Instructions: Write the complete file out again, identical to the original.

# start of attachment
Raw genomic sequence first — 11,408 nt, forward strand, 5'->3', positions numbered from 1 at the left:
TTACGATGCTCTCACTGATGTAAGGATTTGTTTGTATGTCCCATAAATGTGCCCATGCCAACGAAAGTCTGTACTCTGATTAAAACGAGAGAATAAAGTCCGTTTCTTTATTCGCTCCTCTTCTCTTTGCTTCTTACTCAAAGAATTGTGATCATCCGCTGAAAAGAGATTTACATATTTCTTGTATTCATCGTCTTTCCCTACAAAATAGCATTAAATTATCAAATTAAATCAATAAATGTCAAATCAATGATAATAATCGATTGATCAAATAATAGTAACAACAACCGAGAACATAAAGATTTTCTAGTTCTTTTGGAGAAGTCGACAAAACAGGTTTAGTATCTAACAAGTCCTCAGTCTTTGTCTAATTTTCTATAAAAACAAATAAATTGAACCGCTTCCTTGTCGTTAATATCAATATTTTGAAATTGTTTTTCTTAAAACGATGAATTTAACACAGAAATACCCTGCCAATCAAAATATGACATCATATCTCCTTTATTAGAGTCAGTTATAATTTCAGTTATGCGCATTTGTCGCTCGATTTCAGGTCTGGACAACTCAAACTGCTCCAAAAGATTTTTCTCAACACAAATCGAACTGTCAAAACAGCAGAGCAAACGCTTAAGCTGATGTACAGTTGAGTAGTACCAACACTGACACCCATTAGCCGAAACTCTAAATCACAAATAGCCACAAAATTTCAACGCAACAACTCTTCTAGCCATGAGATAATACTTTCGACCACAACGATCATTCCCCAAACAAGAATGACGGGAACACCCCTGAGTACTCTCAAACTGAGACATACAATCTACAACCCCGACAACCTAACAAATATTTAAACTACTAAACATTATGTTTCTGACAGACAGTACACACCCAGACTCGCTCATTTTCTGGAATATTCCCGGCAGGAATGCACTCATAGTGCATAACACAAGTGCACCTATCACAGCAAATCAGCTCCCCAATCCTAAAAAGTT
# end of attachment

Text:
Raw genomic sequence first — 11,408 nt, forward strand, 5'->3', positions numbered from 1 at the left:
TTACGATGCTCTCACTGATGTAAGGATTTGTTTGTATGTCCCATAAATGTGCCCATGCCAACGAAAGTCTGTACTCTGATTAAAACGAGAGAATAAAGTCCGTTTCTTTATTCGCTCCTCTTCTCTTTGCTTCTTACTCAAAGAATTGTGATCATCCGCTGAAAAGAGATTTACATATTTCTTGTATTCATCGTCTTTCCCTACAAAATAGCATTAAATTATCAAATTAAATCAATAAATGTCAAATCAATGATAATAATCGATTGATCAAATAATAGTAACAACAACCGAGAACATAAAGATTTTCTAGTTCTTTTGGAGAAGTCGACAAAACAGGTTTAGTATCTAACAAGTCCTCAGTCTTTGTCTAATTTTCTATAAAAACAAATAAATTGAACCGCTTCCTTGTCGTTAATATCAATATTTTGAAATTGTTTTTCTTAAAACGATGAATTTAACACAGAAATACCCTGCCAATCAAAATATGACATCATATCTCCTTTATTAGAGTCAGTTATAATTTCAGTTATGCGCATTTGTCGCTCGATTTCAGGTCTGGACAACTCAAACTGCTCCAAAAGATTTTTCTCAACACAAATCGAACTGTCAAAACAGCAGAGCAAACGCTTAAGCTGATGTACAGTTGAGTAGTACCAACACTGACACCCATTAGCCGAAACTCTAAATCACAAATAGCCACAAAATTTCAACGCAACAACTCTTCTAGCCATGAGATAATACTTTCGACCACAACGATCATTCCCCAAACAAGAATGACGGGAACACCCCTGAGTACTCTCAAACTGAGACATACAATCTACAACCCCGACAACCTAACAAATATTTAAACTACTAAACATTATGTTTCTGACAGACAGTACACACCCAGACTCGCTCATTTTCTGGAATATTCCCGGCAGGAATGCACTCATAGTGCATAACACAAGTGCACCTATCACAGCAAATCAGCTCCCCAATCCTAAAAAGTT